“People don’t adopt big kids,” Kristina said.

Since the spring of 2005, 121 orphans ranging in age from 17 to 20 have graduated from Orphanage 74, moving on to technical schools and living in hostels around Eastern Europe. However, 40 percent of the orphans turn to drugs, 40 percent become criminals and 10 percent commit suicide, according to a Sept. 2004 Detroit Free Press article. The average life expectancy of a Russian orphan is 30 years old.

If Kristina wanted to beat the odds and have a future, she would have to earn it, so she continued to work and studied hard.

Despite her grim circumstances, Kristina grew up as a happy and loving girl. At Orphanage 74 she shared a room with three other girls and quickly formed strong friendships. In the bedroom small beds lined up along the sides of the room and had to be neatly made every day; beds are the only things these orphans considered to be their own. The girls in Kristina’s room had no other possessions, no magazines or books or pictures, except for one of the Olsen twins tucked away in the closet.

Every morning the orphanage’s director, a fat woman with blond hair and a troll-like appearance, would make her rounds to wake the children. She would yell at Kristina, her three roommates and the other 270 orphans to get up and work long before sunrise. At Orphanage 74, Kristina would be trucked out to the fields to pick apples in the orchards and do migrant work.

Kristina, who maintained a sense of humor despite her grim reality, became a ringleader of sorts of a group of children that became legendary throughout Orphanage 74 for their pranks. The children were not malicious. They simply got their kicks by playing pranks on the troll lady and other administrators who sought to make their lives miserable. One time, Kristina and her band of pranksters targeted the orphanage director and placed a dead rat inside her purse. Her blood-curdling scream of surprise mixed with horror could be heard across the orphanage.

Such pranks didn’t go without punishment. One day, Kristina’s younger friends decided to ice the steps in front of the orphanage, causing the troll lady to slip and fall. Afterward, she singled out Kristina, assuming the charming little girl with the strong spirit was responsible for the prank. Only this time she wasn’t. Kristina knew that her friends had pulled the prank but instead of revealing them to the director, she took the punishment upon herself. She went three days without food and was forced to stay inside the orphanage because of her silence.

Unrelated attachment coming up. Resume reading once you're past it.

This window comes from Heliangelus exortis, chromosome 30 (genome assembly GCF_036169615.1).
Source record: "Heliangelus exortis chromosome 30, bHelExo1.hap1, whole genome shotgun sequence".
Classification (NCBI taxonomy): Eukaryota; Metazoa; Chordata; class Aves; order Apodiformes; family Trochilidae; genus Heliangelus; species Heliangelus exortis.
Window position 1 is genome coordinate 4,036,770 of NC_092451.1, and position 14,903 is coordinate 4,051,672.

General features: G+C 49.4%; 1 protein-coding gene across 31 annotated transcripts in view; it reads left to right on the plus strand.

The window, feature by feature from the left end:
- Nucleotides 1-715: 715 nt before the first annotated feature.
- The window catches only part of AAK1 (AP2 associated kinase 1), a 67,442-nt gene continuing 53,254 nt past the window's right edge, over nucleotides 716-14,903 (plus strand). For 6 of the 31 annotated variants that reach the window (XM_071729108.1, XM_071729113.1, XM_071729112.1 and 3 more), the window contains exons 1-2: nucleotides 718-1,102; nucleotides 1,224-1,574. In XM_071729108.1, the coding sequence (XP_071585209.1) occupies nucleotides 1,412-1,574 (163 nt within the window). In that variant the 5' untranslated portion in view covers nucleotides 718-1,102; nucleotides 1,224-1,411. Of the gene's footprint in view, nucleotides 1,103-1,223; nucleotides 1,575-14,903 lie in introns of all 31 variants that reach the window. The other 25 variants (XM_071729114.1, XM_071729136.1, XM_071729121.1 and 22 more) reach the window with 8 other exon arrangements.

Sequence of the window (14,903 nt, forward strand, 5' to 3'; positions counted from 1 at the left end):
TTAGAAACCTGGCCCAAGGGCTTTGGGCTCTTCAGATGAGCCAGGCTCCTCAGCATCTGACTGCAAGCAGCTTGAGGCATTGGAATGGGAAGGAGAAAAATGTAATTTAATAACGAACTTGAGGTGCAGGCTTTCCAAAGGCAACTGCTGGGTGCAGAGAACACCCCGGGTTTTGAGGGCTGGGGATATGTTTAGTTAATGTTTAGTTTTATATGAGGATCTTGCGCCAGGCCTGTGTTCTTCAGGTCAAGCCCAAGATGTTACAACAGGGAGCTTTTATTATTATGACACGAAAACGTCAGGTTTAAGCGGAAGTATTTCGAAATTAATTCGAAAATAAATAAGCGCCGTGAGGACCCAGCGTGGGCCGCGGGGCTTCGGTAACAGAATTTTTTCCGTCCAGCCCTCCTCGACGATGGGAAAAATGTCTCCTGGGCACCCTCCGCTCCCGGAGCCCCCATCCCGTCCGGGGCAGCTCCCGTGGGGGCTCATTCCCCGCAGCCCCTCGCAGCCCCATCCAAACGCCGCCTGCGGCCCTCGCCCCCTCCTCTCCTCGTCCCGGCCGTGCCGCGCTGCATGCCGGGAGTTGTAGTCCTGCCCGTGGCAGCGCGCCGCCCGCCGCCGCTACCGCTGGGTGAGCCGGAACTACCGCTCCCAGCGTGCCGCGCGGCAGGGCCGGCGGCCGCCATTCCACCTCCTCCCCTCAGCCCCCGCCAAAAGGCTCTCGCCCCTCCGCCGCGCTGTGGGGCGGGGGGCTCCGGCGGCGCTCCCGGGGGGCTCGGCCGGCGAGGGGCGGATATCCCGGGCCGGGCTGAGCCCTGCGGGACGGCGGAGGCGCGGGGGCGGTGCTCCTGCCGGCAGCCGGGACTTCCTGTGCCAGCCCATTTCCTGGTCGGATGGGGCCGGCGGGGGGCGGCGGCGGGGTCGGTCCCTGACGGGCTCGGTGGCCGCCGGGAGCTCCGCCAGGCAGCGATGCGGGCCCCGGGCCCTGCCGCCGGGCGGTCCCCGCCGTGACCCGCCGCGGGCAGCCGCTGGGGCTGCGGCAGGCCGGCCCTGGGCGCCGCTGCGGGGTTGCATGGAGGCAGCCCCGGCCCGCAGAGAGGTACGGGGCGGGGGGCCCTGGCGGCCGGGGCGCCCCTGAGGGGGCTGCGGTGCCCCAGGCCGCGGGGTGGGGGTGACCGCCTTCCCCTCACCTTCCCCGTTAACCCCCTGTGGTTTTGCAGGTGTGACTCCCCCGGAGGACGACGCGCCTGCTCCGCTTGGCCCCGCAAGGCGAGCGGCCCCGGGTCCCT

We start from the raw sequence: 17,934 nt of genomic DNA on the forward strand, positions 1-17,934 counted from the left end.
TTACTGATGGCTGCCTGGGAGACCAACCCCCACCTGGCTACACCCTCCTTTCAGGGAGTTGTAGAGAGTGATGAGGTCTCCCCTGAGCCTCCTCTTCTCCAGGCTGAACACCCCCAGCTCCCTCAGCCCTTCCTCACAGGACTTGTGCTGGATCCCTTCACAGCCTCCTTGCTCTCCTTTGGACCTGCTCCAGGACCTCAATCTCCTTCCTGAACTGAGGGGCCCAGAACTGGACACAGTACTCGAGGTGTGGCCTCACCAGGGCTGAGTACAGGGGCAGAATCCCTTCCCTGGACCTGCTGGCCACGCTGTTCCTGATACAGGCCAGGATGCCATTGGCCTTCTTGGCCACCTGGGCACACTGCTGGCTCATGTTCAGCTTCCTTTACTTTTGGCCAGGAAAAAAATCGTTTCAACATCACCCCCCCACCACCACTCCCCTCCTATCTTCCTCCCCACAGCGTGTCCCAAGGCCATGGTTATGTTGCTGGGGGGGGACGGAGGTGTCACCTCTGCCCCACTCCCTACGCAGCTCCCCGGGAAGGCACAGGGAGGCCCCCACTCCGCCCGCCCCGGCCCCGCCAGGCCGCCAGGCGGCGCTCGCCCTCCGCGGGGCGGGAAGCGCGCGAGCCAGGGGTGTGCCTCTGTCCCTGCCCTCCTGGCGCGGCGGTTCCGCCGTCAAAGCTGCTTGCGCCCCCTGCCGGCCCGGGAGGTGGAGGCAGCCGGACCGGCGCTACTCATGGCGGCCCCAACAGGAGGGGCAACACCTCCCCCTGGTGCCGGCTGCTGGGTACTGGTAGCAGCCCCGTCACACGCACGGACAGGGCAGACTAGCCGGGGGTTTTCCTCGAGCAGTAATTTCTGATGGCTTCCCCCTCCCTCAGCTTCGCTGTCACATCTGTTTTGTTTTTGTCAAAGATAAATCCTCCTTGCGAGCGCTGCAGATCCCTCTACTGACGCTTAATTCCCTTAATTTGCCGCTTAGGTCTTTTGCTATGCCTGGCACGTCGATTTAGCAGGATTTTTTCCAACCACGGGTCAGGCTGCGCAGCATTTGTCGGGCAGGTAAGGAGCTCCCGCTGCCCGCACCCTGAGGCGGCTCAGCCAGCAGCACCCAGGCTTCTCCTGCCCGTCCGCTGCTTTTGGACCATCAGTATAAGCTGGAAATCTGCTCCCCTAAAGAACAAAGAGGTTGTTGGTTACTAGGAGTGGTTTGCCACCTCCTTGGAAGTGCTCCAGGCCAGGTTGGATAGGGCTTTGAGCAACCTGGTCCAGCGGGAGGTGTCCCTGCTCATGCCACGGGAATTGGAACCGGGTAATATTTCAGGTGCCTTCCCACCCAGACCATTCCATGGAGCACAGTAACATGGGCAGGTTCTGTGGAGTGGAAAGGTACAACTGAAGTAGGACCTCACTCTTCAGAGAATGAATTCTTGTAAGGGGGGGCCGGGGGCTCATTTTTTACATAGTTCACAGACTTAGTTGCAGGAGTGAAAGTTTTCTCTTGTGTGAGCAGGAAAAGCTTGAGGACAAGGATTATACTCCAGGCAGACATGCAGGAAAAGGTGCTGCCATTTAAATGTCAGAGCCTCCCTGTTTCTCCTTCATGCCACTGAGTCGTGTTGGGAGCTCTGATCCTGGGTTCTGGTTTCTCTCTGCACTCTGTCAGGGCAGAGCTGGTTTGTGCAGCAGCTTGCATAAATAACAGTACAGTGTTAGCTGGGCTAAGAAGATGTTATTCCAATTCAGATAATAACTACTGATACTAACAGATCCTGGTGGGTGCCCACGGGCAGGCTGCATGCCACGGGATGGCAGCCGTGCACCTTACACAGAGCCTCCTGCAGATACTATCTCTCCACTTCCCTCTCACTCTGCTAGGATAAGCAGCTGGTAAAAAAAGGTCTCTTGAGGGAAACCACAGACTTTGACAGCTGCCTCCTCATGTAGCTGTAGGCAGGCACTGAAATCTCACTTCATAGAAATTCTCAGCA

“I took it upon myself because I was sorry for my friends and it was just a prank, they didn’t want to hurt anyone and I knew they were sorry,” Kristina said.

Finding a family

Even though Kristina found ways to make her life at the orphanage a little more entertaining, she still longed for a loving family to adopt her. She was now 15, and soon enough she would be turned out on her own unless a family decided to take her into their home. Without warning, one morning her prayers were answered when she was suddenly awoken by the troll lady who told her to get up and get dressed.

“They have come for you,” the orphanage director said.

She dressed quickly, still rubbing the sleep from her eyes and still confused as to where she was going or who had come to see her. She headed to the director’s office where a short, brown-haired girl, 22-year-old Cal State Fullerton student Suzanne Sullivan, and her parents sat smiling at her. The director handed Kristina a letter translated from English it read simply, “We have found you.”

As excited as Kristina was to find out she would finally have a family of her own, she was even more excited to discover that the Sullivan family was looking to adopt a little boy from Orphanage 74 as well. The orphanage director brought in a book listing the names of all the orphans. Kristina beamed and nodded when the Sullivan’s settled on 8-year-old Kirill, her young friend who had come to be like a little brother to her.

It would be extremely difficult for Kristina to leave her friends and her native country behind, but America held such hope and opportunity, and above all, America offered a place for Kristina to call home.

Suzanne Sullivan contributed
to this story.